For the 16 inputs above, here come the 16 corresponding 256×256 Gram matrices of the chosen layer, arising from 256 feature maps. To clarify the presentation, I have rearranged the features in the matrices to highlight the clustering. The x- and y-axes of each matrix can be interpreted as the features of this layer, and the clustering highlights some of the feature similarities.


From that, it is quite clear that all cloud pictures display similar Gram matrices. The lower two rows with pictures of cracked concrete exhibit a more or less common pattern as well, which in turn is distinct from the cloudy Gram matrices.

As is clearly visible, the feature space is rather large. Therefore, since the contribution of single features is small, it does not make sense to look e.g. at a single feature pair that is highly correlated for clouds and anti-correlated for cracked concrete. Instead, let’s reduce the complexity and have a look at the clusters shown above.

To understand what those clusters of feature maps are encoding, I used the deep dream technique, based on a Jupyter notebook by Alexander Mordvintsev. Basically, it uses gradient descent on the input activations of the network to compute an image that evokes high activity in the respective feature maps. This yields the following deep dreams, starting from a random noise input. The feature maps, of which the activation has been optimized, correspond to the clusters 4, 5 and 7 shown above in the Gram matrices (yellow highlights).


Cluster 4 clearly prefers smooth and cloudy inputs, whereas cluster 5 likes smaller tiles, separated by dark edges. However, it is difficult to say what the network makes out of those features. First, they will interact with other feature maps. Second, the Gram matrix analysis does not tell whether the feature map clusters are active at all for a given input, or at which locations. Second, as mentioned before, textures are not determined by patterns of feature activations, but by correlations of feature activations.

So let’s go one step further and modify the deep dream algorithm in order to maximize the correlational structure within a cluster of features in a layer, instead of the simple activations of the features. Here comes the result for cluster 4, with the deep dream maximizing either the activity in this cluster of features (left) or maximizing the correlational structure across features within in this cluster (right).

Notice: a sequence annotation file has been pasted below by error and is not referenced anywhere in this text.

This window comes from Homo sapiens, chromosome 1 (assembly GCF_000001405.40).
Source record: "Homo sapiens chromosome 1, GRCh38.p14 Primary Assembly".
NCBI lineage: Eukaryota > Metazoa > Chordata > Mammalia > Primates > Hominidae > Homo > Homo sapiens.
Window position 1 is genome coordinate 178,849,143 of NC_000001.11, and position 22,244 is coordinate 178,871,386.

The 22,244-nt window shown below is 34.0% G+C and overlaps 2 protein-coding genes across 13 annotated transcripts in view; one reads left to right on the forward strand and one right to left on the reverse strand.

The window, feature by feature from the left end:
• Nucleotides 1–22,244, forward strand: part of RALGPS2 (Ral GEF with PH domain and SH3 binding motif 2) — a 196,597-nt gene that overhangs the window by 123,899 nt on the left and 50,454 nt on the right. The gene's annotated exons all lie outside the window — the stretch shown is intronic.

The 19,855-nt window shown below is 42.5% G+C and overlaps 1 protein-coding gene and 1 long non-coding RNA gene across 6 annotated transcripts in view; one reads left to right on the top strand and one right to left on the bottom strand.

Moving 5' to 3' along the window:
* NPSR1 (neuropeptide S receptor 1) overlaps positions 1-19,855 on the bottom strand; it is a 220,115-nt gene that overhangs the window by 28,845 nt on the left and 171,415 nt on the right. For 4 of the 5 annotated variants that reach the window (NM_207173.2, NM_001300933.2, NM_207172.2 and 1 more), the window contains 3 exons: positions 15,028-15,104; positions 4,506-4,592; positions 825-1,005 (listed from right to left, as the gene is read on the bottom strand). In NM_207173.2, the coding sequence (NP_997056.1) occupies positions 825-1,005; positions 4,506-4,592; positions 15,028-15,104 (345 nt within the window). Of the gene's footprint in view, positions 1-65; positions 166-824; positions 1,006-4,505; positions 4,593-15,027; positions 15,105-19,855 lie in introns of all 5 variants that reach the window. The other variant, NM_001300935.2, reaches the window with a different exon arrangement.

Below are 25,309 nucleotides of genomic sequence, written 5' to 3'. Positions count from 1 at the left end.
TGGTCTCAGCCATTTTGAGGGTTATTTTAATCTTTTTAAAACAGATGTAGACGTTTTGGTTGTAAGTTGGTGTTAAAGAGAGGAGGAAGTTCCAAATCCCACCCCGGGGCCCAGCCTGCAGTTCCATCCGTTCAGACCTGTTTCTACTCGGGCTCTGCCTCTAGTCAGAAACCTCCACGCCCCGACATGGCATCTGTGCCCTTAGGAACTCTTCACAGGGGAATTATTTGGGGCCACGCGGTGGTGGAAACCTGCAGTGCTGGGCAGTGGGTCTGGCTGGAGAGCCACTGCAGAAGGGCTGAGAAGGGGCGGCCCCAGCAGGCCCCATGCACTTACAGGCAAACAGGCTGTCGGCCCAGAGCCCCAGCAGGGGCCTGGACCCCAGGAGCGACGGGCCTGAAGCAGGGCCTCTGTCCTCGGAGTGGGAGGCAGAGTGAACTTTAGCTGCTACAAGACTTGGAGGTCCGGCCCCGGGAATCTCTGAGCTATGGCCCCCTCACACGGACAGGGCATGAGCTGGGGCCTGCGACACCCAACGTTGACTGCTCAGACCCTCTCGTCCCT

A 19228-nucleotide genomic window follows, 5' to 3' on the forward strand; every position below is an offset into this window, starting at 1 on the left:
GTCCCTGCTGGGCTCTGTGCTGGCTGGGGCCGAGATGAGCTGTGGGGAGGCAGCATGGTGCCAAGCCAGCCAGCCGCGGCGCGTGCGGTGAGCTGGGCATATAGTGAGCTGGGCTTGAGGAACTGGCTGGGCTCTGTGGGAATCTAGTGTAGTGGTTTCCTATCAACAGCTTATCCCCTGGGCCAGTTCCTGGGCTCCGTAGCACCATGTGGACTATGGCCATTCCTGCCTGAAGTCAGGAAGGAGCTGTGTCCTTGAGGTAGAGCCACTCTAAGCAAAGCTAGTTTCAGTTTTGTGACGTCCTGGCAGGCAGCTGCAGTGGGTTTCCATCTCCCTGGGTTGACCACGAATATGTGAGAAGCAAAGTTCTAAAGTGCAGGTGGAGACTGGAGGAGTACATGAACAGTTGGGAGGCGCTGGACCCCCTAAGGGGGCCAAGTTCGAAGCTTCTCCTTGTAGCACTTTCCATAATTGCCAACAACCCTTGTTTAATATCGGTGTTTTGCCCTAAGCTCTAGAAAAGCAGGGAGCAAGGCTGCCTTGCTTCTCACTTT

The result is, maybe surprisingly, little informative. It shows that the texture of clouds is not located in a single cluster of the Gram matrix (which is optimized for in the right-hand image), but distributed across the full spectrum of features, and probably also across several layers.

Together, the analysis so far has shown how Gram matrices look like, how they cluster and to how these clusters can be interpreted. However, the complexity and the distributed nature of computations in the network make it very difficult to intuitively understand what is going on and to predict what would happen to specific layers or feature maps or Gram matrices when exposed to a given input picture.

To sum it up, correlated features (= Gram matrices) can be used to compare the textures of two images and can be employed by a loss function to measure texture similarity. This works both for texture synthesis and style transfer. As a byproduct, the correlation matrix of feature maps, the Gram matrix, can be used to understand how the feature space is divided up by a bunch of clusters of similarly tuned channels. If you want to play around with this, my Jupyter notebook on Github could be a good starting point.

An interesting aspect is the fact that joint statistics – a somewhat arbitrary and empirical measurement – are sufficient to generate textures that seem natural to humans. Would it not be a good idea for the human brain, when it comes to texture instead of object recognition, to read out correlated activity of ‘feature neurons’ of the same receptive field and them simply average over all receptive fields? The target neurons that read out co-active feature neurons would thus see some the Gram matrix of the feature activations. There is already work in experimental and theoretical neuroscience that goes somewhat into this direction (Okazawa et al., 2014, link, short summary here).

For further reading, I can recommend Li et al., 2017 (link), who reframe the Gram matrix method by describing it as a Maximum Mean Discrepancy (MMD) minimization with a specific kernel. In addition, they show that other kernels are also useful to measure distances between feature distributions, thereby generalizing the style transfer method. (On the other hand, this paper did not really improve my intuitive understanding of style transfer.)
For an overview of implementations of the style transfer method, there is a nice and recent review on style transfer by Ying et al., 2017 (link). It is not really well-written, but very informative and concise.